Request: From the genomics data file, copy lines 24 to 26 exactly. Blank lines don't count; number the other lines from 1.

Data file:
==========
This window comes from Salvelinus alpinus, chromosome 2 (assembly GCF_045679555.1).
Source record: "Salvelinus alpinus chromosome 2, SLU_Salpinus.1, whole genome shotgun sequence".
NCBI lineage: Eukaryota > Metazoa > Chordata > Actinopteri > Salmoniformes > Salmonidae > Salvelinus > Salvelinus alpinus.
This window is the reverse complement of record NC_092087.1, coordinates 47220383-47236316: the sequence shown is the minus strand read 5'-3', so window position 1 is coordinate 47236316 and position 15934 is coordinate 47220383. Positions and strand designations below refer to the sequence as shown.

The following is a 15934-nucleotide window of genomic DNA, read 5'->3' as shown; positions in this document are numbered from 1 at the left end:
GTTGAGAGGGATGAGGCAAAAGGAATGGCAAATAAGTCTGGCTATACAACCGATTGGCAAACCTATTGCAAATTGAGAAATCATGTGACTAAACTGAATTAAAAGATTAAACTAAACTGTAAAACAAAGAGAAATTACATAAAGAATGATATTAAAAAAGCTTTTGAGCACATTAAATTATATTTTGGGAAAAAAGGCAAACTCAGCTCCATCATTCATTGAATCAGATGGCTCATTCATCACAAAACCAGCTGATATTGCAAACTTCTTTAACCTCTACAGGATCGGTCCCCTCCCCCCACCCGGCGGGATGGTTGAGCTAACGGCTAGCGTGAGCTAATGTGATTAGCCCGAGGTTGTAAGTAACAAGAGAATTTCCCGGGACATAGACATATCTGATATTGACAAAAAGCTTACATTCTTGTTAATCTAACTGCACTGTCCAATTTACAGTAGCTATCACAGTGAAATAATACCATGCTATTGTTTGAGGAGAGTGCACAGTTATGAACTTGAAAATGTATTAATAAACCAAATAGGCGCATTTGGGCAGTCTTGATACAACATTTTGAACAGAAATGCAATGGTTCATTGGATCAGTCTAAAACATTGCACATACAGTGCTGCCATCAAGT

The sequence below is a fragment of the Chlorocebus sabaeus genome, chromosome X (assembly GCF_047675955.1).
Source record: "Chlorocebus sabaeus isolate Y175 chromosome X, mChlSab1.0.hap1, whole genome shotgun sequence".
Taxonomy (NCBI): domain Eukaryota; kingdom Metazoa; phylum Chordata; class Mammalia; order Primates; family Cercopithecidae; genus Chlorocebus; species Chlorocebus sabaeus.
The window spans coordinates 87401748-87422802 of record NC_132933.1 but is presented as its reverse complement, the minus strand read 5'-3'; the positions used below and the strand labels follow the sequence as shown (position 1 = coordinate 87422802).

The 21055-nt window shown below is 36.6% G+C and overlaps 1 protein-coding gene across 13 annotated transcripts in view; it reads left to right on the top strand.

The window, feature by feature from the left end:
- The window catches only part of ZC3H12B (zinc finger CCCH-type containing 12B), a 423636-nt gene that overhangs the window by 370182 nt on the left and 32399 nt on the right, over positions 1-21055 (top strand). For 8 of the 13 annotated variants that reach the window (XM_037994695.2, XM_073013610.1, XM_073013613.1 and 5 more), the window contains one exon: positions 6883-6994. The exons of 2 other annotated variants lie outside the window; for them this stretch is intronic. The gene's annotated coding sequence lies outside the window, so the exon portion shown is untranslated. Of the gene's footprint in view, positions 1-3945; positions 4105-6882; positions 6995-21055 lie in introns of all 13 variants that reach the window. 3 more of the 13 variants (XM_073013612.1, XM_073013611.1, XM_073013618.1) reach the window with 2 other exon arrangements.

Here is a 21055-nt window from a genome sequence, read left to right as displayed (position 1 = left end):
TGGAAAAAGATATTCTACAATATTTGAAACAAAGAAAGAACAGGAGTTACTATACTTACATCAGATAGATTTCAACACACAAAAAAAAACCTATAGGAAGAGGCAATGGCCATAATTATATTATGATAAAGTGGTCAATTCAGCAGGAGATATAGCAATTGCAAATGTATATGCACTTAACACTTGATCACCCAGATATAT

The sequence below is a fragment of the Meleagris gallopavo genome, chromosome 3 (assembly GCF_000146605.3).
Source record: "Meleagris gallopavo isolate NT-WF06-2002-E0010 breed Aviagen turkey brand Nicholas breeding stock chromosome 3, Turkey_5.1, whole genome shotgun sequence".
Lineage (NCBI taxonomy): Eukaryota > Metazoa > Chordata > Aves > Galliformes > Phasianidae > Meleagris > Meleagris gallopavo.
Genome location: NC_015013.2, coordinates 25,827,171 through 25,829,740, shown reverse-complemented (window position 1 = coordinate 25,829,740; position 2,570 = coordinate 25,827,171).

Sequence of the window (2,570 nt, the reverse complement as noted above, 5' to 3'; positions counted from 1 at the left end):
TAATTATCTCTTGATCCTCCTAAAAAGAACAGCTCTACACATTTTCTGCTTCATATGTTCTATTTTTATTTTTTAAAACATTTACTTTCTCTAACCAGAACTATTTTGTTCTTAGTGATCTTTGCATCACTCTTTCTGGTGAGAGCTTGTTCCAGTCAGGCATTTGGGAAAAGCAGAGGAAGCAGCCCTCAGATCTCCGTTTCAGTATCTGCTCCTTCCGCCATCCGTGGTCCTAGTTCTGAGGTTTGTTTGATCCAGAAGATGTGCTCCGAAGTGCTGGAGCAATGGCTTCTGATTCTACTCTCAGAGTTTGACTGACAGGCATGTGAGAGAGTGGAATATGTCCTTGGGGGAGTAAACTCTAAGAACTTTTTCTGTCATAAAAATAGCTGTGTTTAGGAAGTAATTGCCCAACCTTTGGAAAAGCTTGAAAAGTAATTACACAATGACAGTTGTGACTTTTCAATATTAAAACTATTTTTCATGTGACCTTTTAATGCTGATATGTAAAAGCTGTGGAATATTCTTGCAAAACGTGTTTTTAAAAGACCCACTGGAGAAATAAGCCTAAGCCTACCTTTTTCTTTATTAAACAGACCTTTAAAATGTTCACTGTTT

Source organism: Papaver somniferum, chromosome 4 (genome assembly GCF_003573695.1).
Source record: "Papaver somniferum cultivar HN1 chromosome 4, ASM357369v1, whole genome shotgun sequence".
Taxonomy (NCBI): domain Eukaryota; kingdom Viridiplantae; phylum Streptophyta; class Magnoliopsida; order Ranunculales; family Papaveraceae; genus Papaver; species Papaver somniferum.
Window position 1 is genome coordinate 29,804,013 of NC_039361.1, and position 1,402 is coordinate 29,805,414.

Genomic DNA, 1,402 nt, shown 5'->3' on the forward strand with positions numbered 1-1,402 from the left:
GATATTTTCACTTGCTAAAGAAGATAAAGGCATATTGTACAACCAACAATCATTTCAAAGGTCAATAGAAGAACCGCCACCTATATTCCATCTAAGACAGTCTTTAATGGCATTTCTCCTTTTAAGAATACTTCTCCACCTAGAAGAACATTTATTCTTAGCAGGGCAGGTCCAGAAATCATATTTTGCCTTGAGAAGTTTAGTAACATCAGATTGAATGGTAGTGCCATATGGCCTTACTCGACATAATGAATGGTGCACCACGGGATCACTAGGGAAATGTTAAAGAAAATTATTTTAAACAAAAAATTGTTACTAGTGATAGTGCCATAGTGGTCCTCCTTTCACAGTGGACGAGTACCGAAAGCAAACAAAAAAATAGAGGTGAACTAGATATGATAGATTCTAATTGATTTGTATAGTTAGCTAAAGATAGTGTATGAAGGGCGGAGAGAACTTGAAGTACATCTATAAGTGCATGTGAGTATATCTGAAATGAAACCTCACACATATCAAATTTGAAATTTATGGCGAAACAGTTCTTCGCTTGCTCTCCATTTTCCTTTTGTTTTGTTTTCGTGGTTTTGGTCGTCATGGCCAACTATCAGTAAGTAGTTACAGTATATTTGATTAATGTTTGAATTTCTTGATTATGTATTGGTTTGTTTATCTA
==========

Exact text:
Taxonomy (NCBI): domain Eukaryota; kingdom Viridiplantae; phylum Streptophyta; class Magnoliopsida; order Ranunculales; family Papaveraceae; genus Papaver; species Papaver somniferum.
Window position 1 is genome coordinate 29,804,013 of NC_039361.1, and position 1,402 is coordinate 29,805,414.

Genomic DNA, 1,402 nt, shown 5'->3' on the forward strand with positions numbered 1-1,402 from the left: